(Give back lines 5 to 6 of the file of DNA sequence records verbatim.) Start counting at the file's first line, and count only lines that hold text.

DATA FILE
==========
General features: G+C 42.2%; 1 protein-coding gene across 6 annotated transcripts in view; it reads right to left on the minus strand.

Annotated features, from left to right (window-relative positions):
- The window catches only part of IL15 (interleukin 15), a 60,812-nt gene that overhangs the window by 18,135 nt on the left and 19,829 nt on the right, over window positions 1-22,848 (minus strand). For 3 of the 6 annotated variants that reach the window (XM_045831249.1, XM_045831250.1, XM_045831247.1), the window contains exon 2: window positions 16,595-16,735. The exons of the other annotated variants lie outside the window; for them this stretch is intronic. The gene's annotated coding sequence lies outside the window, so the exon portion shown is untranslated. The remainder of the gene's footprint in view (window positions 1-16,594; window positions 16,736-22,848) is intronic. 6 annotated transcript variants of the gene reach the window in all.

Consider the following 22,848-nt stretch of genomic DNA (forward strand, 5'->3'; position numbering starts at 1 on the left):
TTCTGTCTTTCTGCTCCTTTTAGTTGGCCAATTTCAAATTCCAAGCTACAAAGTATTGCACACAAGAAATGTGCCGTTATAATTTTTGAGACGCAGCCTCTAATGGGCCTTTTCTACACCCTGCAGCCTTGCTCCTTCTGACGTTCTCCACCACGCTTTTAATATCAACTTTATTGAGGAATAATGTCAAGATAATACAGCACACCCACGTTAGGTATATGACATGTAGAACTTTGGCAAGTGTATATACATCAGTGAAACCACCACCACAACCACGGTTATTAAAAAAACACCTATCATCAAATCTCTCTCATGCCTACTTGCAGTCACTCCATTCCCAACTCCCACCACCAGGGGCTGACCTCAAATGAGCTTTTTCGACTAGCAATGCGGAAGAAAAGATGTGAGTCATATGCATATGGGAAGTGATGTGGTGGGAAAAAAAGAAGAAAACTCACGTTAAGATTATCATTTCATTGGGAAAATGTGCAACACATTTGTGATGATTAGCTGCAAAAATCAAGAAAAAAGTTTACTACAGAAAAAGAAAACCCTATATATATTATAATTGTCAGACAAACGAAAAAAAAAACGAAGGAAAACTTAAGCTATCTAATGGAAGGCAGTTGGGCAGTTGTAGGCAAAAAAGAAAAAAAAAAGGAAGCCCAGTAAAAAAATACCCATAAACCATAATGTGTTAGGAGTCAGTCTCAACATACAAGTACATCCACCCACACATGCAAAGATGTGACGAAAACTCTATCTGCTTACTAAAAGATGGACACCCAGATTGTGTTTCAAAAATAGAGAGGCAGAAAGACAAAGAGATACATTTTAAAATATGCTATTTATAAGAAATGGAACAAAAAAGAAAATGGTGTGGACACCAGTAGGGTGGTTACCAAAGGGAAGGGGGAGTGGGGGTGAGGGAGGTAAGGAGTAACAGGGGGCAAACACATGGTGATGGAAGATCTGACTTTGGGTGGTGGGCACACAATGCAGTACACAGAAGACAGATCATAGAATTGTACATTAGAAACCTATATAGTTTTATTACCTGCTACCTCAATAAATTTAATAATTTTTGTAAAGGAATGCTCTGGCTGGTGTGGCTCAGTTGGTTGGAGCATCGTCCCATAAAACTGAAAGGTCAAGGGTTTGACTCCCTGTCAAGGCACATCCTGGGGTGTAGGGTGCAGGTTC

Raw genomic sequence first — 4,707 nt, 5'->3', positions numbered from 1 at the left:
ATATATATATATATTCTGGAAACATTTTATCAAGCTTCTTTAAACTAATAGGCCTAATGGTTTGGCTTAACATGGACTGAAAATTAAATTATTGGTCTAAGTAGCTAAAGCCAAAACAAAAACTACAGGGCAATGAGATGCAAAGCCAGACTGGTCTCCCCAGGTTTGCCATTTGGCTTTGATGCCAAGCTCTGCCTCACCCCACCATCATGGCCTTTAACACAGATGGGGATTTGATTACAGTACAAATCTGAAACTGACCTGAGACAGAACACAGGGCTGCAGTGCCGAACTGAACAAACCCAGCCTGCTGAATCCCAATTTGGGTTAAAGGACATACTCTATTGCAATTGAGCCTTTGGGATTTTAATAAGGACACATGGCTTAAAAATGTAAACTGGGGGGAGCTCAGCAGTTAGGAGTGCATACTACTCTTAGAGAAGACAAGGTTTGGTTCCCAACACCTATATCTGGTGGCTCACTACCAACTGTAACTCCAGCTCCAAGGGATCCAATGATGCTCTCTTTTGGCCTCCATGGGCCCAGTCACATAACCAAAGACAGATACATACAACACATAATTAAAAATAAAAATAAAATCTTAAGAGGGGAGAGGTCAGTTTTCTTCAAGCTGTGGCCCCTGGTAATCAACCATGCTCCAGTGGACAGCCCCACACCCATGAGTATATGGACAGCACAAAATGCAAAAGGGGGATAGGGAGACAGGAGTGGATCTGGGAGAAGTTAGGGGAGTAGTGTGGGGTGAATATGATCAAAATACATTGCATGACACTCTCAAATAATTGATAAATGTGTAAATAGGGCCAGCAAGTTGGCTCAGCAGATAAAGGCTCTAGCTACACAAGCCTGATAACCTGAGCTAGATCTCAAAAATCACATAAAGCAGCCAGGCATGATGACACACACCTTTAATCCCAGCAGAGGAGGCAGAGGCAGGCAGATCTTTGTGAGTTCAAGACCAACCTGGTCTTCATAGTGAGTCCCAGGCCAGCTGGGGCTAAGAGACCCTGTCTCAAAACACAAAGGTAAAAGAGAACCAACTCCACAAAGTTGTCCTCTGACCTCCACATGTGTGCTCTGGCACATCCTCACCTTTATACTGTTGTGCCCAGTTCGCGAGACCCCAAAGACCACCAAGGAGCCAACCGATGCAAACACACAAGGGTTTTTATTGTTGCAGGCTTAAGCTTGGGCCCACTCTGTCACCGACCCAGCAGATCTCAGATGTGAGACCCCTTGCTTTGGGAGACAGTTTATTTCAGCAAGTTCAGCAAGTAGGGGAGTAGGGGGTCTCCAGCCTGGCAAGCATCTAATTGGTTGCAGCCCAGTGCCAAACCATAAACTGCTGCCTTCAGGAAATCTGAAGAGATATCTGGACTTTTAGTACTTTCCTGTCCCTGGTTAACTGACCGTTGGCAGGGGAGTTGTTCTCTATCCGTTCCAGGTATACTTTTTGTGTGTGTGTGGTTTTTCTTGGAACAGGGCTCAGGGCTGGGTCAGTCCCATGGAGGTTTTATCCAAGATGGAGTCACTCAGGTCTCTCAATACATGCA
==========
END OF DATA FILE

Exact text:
TTCTGTCTTTCTGCTCCTTTTAGTTGGCCAATTTCAAATTCCAAGCTACAAAGTATTGCACACAAGAAATGTGCCGTTATAATTTTTGAGACGCAGCCTCTAATGGGCCTTTTCTACACCCTGCAGCCTTGCTCCTTCTGACGTTCTCCACCACGCTTTTAATATCAACTTTATTGAGGAATAATGTCAAGATAATACAGCACACCCACGTTAGGTATATGACATGTAGAACTTTGGCAAGTGTATATACATCAGTGAAACCACCACCACAACCACGGTTATTAAAAAAACACCTATCATCAAATCTCTCTCATGCCTACTTGCAGTCACTCCATTCCCAACTCCCACCACCAGGGGCTGACCTCAAATGAGCTTTTTCGACTAGCAATGCGGAAGAAAAGATGTGAGTCATATGCATATGGGAAGTGATGTGGTGGGAAAAAAAGAAGAAAACTCACGTTAAGATTATCATTTCATTGGGAAAATGTGCAACACATTTGTGATGATTAGCTGCAAAAATCAAGAAAAAAGTTTACTACAGAAAAAGAAAACCCTATATATATTATAATTGTCAGACAAACGAAAAAAAAAACGAAGGAAAACTTAAGCTATCTAATGGAAGGCAGTTGGGCAGTTGTAGGCAAAAAAGAAAAAAAAAAGGAAGCCCAGTAAAAAAATACCCATAAACCATAATGTGTTAGGAGTCAGTCTCAACATACAAGTACATCCACCCACACATGCAAAGATGTGACGAAAACTCTATCTGCTTACTAAAAGATGGACACCCAGATTGTGTTTCAAAAATAGAGAGGCAGAAAGACAAAGAGATACATTTTAAAATATGCTATTTATAAGAAATGGAACAAAAAAGAAAATGGTGTGGACACCAGTAGGGTGGTTACCAAAGGGAAGGGGGAGTGGGGGTGAGGGAGGTAAGGAGTAACAGGGGGCAAACACATGGTGATGGAAGATCTGACTTTGGGTGGTGGGCACACAATGCAGTACACAGAAGACAGATCATAGAATTGTACATTAGAAACCTATATAGTTTTATTACCTGCTACCTCAATAAATTTAATAATTTTTGTAAAGGAATGCTCTGGCTGGTGTGGCTCAGTTGGTTGGAGCATCGTCCCATAAAACTGAAAGGTCAAGGGTTTGACTCCCTGTCAAGGCACATCCTGGGGTGTAGGGTGCAGGTTC

Raw genomic sequence first — 4,707 nt, 5'->3', positions numbered from 1 at the left: